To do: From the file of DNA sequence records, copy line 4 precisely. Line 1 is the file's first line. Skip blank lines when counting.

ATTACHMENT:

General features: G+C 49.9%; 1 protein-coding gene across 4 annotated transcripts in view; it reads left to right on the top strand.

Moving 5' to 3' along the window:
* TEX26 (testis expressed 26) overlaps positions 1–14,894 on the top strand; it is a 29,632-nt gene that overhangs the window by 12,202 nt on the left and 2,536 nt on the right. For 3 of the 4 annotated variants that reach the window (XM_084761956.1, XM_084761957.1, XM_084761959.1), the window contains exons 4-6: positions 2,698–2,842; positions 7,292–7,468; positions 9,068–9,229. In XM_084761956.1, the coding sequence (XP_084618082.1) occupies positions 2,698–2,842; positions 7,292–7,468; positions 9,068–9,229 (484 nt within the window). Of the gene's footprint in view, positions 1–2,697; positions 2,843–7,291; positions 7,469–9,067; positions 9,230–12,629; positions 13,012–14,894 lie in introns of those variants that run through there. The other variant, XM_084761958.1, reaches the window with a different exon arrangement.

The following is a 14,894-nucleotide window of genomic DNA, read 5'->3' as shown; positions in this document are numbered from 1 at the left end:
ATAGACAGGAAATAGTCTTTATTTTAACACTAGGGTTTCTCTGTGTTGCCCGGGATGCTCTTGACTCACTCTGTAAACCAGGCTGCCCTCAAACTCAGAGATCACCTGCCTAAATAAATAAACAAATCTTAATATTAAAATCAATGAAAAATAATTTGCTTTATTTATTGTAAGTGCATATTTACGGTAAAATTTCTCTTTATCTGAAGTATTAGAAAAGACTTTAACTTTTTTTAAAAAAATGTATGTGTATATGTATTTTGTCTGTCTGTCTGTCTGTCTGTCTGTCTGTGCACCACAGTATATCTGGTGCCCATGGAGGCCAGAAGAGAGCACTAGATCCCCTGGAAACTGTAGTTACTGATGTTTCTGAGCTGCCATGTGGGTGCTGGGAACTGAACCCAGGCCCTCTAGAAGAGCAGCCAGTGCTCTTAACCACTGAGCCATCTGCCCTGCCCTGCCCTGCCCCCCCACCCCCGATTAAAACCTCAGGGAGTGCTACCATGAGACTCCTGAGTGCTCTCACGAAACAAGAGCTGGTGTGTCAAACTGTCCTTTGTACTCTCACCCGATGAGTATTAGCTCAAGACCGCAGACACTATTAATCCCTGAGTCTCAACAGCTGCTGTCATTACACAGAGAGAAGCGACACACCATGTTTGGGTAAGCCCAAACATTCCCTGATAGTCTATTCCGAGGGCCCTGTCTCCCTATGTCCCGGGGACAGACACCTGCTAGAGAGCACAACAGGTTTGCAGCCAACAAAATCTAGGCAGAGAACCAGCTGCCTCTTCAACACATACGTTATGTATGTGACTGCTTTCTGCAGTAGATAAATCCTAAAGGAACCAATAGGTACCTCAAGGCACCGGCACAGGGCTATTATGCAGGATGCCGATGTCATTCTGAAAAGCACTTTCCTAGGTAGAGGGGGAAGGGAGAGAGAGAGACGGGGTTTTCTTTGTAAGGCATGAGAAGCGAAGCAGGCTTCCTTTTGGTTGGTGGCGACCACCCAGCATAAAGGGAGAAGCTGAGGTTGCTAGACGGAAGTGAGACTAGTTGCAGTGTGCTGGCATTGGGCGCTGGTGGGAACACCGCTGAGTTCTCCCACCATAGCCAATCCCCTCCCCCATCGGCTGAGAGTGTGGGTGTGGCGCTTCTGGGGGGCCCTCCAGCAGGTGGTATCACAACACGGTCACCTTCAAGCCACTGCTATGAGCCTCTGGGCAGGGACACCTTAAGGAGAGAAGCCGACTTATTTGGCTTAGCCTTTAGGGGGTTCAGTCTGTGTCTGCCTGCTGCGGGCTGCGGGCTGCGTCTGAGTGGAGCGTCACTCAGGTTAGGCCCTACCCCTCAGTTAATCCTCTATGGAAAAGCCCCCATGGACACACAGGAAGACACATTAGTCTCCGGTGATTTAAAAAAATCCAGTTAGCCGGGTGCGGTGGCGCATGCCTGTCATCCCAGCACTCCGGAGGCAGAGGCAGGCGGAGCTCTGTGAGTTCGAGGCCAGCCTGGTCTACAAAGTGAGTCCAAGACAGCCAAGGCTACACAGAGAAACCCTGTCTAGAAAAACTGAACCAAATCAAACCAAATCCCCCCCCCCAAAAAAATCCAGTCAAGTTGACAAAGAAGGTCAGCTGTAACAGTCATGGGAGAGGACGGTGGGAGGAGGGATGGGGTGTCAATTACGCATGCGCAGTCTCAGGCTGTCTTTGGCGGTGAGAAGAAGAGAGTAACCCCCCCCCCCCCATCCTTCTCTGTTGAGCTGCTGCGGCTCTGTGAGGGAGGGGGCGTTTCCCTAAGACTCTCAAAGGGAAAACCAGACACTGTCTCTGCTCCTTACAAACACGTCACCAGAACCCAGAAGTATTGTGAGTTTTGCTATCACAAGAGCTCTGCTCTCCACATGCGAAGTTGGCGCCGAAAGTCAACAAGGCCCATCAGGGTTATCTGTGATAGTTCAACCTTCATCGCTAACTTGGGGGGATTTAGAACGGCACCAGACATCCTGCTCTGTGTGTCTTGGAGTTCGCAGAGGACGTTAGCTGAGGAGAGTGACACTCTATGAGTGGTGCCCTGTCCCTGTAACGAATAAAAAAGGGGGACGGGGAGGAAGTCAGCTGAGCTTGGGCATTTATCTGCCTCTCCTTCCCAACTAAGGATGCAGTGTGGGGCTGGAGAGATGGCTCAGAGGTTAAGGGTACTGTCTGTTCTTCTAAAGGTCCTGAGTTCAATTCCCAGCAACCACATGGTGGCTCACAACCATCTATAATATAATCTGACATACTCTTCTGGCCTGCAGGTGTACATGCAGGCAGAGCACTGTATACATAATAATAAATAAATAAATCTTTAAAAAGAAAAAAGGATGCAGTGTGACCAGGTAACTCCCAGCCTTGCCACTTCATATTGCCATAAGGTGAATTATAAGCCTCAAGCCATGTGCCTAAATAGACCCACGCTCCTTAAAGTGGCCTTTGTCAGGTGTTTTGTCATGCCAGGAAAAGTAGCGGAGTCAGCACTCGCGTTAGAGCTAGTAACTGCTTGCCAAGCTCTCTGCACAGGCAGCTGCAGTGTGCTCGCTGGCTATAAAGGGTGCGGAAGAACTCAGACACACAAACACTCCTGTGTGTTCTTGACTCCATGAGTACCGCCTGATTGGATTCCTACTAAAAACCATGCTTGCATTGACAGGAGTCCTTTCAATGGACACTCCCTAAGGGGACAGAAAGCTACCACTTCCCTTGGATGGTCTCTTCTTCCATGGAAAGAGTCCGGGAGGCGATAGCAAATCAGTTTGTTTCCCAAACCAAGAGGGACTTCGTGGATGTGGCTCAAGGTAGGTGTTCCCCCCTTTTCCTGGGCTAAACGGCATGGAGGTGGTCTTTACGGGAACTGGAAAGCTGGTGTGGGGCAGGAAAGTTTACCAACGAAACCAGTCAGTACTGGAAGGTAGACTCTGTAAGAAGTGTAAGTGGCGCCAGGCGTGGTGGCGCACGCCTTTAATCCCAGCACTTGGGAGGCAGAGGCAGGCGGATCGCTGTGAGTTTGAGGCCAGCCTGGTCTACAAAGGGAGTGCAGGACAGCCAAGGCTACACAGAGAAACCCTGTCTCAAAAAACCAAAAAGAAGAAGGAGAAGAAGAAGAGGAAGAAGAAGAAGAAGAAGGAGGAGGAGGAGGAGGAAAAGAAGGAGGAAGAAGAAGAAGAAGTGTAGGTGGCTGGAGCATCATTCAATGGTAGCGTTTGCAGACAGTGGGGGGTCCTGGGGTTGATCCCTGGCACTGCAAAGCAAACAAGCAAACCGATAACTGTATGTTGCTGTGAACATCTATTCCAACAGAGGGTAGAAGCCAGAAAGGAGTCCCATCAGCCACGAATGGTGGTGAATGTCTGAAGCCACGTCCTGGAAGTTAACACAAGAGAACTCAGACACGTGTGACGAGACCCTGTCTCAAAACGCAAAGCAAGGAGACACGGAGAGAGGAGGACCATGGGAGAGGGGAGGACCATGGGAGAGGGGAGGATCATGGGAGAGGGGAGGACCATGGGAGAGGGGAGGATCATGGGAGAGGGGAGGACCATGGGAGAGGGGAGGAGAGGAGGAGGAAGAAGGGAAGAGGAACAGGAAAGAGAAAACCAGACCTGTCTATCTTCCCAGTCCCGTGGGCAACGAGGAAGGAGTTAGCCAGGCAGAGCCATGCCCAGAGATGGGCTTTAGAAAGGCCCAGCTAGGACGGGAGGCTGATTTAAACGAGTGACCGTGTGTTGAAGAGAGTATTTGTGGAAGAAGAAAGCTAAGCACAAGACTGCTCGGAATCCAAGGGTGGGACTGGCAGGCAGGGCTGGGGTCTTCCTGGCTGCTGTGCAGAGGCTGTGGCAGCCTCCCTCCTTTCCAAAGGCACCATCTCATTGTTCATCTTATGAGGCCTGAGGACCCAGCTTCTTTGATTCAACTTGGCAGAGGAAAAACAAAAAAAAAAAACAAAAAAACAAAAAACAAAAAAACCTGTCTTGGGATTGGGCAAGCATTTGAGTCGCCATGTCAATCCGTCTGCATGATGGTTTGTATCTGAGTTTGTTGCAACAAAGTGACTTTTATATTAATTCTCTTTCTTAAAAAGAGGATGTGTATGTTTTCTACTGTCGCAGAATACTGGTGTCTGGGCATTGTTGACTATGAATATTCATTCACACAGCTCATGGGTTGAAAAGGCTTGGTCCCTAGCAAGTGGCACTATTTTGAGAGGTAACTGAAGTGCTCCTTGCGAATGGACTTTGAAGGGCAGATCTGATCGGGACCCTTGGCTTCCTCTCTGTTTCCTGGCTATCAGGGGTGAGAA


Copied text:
The following is a 14,894-nucleotide window of genomic DNA, read 5'->3' as shown; positions in this document are numbered from 1 at the left end: